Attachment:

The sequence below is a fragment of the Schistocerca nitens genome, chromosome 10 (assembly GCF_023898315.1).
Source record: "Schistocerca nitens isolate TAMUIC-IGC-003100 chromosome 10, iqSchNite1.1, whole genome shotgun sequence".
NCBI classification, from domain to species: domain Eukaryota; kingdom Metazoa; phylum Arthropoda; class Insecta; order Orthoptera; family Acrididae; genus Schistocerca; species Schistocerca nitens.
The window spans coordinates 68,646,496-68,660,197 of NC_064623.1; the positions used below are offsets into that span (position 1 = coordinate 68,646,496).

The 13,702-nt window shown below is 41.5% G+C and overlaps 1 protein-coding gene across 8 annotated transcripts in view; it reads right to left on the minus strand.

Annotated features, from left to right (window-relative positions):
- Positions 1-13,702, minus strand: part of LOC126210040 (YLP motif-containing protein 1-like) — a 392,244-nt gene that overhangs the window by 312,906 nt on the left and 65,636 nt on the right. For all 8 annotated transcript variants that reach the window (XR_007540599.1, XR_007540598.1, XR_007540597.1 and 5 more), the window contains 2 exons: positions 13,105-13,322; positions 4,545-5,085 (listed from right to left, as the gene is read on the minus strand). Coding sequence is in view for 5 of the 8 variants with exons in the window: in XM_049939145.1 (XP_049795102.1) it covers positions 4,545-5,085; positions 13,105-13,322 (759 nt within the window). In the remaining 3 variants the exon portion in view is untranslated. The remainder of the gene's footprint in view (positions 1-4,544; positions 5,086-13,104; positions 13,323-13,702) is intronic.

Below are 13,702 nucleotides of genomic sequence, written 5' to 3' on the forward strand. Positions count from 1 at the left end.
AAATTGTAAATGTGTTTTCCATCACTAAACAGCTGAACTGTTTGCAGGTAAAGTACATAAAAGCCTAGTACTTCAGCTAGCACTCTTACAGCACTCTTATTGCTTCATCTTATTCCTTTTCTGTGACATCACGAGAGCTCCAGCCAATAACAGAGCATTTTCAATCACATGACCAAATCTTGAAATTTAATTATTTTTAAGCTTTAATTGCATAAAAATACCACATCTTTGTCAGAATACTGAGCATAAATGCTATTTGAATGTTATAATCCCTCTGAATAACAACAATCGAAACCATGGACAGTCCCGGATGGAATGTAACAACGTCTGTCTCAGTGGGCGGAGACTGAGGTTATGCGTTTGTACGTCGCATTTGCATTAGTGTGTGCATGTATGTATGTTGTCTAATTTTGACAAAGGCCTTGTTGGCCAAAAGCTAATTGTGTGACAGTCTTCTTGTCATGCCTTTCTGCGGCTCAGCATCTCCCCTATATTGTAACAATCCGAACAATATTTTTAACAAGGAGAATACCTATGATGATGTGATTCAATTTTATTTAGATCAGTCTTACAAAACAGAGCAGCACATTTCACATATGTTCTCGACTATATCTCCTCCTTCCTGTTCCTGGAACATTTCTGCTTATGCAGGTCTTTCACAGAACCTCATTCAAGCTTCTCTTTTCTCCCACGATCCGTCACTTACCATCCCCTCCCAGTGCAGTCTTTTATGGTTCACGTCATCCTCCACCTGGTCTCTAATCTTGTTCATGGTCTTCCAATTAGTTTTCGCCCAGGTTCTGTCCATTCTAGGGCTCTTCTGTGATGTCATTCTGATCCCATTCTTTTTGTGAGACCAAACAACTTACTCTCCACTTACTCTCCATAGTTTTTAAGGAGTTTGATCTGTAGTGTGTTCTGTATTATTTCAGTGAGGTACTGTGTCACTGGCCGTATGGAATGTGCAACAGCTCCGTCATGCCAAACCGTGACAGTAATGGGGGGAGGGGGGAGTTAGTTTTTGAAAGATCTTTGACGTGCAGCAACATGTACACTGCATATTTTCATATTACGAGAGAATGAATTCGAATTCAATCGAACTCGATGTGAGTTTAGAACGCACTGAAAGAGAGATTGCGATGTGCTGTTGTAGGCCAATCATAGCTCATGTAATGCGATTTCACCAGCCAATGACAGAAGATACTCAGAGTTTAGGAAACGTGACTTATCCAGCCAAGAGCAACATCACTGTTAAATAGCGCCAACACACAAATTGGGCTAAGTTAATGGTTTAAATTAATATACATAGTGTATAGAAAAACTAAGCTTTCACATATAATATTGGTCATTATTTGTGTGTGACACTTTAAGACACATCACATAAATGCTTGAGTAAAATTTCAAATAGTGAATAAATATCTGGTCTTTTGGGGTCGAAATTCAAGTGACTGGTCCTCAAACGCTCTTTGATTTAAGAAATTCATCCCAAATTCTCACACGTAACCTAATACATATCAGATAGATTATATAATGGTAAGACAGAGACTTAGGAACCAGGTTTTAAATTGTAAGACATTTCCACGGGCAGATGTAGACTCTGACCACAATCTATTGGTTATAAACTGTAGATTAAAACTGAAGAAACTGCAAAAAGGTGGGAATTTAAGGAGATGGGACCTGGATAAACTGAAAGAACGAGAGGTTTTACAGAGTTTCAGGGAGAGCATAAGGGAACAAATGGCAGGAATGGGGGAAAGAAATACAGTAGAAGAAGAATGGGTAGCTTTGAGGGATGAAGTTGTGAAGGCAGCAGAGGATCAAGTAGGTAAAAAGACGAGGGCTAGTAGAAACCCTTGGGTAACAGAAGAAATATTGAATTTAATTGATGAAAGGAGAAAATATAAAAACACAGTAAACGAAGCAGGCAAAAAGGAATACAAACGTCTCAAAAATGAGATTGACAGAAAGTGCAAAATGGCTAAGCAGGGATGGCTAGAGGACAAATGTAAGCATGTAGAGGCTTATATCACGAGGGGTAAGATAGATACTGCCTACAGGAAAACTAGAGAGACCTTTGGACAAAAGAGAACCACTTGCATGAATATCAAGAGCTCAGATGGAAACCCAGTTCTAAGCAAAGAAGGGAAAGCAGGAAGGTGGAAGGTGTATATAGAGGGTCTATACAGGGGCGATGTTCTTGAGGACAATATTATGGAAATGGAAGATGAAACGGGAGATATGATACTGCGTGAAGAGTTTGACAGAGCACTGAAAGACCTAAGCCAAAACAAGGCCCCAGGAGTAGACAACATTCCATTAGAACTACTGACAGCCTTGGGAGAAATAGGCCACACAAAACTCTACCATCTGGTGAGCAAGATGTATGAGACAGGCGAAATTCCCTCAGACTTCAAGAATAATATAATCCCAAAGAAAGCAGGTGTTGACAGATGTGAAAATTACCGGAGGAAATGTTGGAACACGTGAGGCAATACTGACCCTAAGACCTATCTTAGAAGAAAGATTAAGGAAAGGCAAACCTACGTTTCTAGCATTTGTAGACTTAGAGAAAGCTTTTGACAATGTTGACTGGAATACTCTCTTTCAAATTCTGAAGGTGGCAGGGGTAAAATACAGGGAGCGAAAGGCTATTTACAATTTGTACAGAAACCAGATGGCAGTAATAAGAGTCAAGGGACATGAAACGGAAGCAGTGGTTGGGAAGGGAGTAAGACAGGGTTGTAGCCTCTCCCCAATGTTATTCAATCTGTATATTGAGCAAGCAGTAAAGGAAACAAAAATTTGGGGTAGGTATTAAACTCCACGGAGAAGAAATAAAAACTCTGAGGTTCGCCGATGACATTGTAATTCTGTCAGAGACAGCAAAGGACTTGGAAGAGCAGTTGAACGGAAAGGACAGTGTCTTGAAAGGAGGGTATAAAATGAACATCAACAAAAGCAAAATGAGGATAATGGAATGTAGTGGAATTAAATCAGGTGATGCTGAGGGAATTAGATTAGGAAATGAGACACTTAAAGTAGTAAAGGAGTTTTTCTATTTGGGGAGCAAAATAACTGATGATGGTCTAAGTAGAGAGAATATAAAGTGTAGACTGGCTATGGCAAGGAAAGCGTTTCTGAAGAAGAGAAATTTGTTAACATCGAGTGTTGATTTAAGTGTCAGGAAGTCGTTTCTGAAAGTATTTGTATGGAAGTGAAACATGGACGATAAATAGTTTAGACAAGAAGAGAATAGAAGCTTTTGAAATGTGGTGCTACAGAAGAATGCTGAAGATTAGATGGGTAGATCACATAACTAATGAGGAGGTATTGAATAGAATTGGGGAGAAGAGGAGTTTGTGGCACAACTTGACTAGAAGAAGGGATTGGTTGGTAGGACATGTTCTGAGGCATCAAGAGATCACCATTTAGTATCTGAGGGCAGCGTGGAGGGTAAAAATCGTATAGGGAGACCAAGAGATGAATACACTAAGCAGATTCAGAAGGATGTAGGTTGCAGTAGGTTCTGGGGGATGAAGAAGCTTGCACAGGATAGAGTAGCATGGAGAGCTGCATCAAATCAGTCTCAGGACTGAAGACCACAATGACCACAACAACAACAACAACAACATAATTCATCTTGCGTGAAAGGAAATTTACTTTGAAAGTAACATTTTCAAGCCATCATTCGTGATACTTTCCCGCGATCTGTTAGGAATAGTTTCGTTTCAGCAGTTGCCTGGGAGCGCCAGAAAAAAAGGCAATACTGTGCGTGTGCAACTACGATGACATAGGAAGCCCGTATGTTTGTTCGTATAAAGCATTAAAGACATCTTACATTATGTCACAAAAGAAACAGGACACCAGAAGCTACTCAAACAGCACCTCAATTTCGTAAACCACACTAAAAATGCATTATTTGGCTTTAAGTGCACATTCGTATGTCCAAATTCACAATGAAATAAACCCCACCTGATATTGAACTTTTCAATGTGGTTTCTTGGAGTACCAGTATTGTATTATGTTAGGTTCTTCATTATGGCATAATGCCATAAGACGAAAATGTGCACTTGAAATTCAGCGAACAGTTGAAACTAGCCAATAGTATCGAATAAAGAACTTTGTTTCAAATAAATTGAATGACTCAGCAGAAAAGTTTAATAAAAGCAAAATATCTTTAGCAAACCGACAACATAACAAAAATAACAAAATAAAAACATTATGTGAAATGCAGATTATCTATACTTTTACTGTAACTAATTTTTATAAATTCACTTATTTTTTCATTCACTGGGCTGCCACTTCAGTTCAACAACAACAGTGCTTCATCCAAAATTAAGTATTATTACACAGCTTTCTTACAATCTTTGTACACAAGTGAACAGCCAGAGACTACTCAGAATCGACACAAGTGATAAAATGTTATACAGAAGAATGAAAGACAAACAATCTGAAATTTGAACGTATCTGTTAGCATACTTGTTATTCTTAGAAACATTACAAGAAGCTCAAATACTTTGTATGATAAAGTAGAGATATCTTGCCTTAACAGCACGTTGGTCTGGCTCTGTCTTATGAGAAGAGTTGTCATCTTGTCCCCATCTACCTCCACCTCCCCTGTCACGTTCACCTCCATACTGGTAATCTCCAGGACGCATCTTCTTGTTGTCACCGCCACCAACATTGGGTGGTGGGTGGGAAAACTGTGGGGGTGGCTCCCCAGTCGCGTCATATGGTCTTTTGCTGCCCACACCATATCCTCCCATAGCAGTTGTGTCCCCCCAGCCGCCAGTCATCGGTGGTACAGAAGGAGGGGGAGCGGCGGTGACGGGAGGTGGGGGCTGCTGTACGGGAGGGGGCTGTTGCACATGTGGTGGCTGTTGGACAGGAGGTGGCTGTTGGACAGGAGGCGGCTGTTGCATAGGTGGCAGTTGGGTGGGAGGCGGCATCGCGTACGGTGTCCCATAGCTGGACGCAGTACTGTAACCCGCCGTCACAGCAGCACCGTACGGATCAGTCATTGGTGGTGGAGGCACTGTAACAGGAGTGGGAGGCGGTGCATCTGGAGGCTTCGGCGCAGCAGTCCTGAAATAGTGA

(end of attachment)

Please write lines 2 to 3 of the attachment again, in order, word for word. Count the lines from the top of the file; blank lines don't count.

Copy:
Source record: "Schistocerca nitens isolate TAMUIC-IGC-003100 chromosome 10, iqSchNite1.1, whole genome shotgun sequence".
NCBI classification, from domain to species: domain Eukaryota; kingdom Metazoa; phylum Arthropoda; class Insecta; order Orthoptera; family Acrididae; genus Schistocerca; species Schistocerca nitens.